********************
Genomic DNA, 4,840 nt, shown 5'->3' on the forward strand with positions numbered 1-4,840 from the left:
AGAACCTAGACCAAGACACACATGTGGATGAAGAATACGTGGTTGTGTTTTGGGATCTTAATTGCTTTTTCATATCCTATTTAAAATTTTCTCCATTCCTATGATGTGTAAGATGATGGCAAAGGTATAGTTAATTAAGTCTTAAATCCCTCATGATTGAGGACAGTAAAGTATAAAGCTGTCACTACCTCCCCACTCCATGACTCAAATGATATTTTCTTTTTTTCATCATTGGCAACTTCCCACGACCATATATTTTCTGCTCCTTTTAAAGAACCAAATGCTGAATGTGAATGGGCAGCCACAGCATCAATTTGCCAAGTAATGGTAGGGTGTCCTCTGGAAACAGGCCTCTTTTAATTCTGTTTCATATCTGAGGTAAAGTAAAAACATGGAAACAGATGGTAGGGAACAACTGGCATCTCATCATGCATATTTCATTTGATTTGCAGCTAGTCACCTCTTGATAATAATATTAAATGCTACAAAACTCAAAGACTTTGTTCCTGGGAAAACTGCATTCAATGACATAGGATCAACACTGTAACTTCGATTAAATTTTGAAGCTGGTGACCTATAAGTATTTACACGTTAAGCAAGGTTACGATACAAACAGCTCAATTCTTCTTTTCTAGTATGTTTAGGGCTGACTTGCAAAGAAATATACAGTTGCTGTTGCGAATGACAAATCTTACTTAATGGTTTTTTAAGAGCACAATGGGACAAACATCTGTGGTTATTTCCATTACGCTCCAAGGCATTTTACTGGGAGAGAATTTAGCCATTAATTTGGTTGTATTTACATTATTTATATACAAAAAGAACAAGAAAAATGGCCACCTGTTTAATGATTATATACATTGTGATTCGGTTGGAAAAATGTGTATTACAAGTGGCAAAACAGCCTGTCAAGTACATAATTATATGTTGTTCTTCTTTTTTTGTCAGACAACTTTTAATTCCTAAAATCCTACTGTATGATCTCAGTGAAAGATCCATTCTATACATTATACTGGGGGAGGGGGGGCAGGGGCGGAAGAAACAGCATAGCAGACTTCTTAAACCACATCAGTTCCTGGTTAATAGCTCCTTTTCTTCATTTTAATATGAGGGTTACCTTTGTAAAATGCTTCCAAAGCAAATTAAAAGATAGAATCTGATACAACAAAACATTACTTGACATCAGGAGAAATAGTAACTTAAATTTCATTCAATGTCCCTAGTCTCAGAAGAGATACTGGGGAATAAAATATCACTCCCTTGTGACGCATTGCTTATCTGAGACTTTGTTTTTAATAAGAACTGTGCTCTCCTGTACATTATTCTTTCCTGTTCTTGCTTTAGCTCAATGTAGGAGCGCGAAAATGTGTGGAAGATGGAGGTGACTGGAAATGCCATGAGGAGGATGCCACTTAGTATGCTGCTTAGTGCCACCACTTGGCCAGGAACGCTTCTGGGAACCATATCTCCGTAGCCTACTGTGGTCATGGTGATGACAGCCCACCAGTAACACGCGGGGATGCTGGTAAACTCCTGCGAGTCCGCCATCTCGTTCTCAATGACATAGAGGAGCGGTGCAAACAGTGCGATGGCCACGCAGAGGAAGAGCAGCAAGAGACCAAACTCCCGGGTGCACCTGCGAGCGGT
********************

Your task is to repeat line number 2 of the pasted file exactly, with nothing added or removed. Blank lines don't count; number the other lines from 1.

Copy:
AGAACCTAGACCAAGACACACATGTGGATGAAGAATACGTGGTTGTGTTTTGGGATCTTAATTGCTTTTTCATATCCTATTTAAAATTTTCTCCATTCCTATGATGTGTAAGATGATGGCAAAGGTATAGTTAATTAAGTCTTAAATCCCTCATGATTGAGGACAGTAAAGTATAAAGCTGTCACTACCTCCCCACTCCATGACTCAAATGATATTTTCTTTTTTTCATCATTGGCAACTTCCCACGACCATATATTTTCTGCTCCTTTTAAAGAACCAAATGCTGAATGTGAATGGGCAGCCACAGCATCAATTTGCCAAGTAATGGTAGGGTGTCCTCTGGAAACAGGCCTCTTTTAATTCTGTTTCATATCTGAGGTAAAGTAAAAACATGGAAACAGATGGTAGGGAACAACTGGCATCTCATCATGCATATTTCATTTGATTTGCAGCTAGTCACCTCTTGATAATAATATTAAATGCTACAAAACTCAAAGACTTTGTTCCTGGGAAAACTGCATTCAATGACATAGGATCAACACTGTAACTTCGATTAAATTTTGAAGCTGGTGACCTATAAGTATTTACACGTTAAGCAAGGTTACGATACAAACAGCTCAATTCTTCTTTTCTAGTATGTTTAGGGCTGACTTGCAAAGAAATATACAGTTGCTGTTGCGAATGACAAATCTTACTTAATGGTTTTTTAAGAGCACAATGGGACAAACATCTGTGGTTATTTCCATTACGCTCCAAGGCATTTTACTGGGAGAGAATTTAGCCATTAATTTGGTTGTATTTACATTATTTATATACAAAAAGAACAAGAAAAATGGCCACCTGTTTAATGATTATATACATTGTGATTCGGTTGGAAAAATGTGTATTACAAGTGGCAAAACAGCCTGTCAAGTACATAATTATATGTTGTTCTTCTTTTTTTGTCAGACAACTTTTAATTCCTAAAATCCTACTGTATGATCTCAGTGAAAGATCCATTCTATACATTATACTGGGGGAGGGGGGGCAGGGGCGGAAGAAACAGCATAGCAGACTTCTTAAACCACATCAGTTCCTGGTTAATAGCTCCTTTTCTTCATTTTAATATGAGGGTTACCTTTGTAAAATGCTTCCAAAGCAAATTAAAAGATAGAATCTGATACAACAAAACATTACTTGACATCAGGAGAAATAGTAACTTAAATTTCATTCAATGTCCCTAGTCTCAGAAGAGATACTGGGGAATAAAATATCACTCCCTTGTGACGCATTGCTTATCTGAGACTTTGTTTTTAATAAGAACTGTGCTCTCCTGTACATTATTCTTTCCTGTTCTTGCTTTAGCTCAATGTAGGAGCGCGAAAATGTGTGGAAGATGGAGGTGACTGGAAATGCCATGAGGAGGATGCCACTTAGTATGCTGCTTAGTGCCACCACTTGGCCAGGAACGCTTCTGGGAACCATATCTCCGTAGCCTACTGTGGTCATGGTGATGACAGCCCACCAGTAACACGCGGGGATGCTGGTAAACTCCTGCGAGTCCGCCATCTCGTTCTCAATGACATAGAGGAGCGGTGCAAACAGTGCGATGGCCACGCAGAGGAAGAGCAGCAAGAGACCAAACTCCCGGGTGCACCTGCGAGCGGT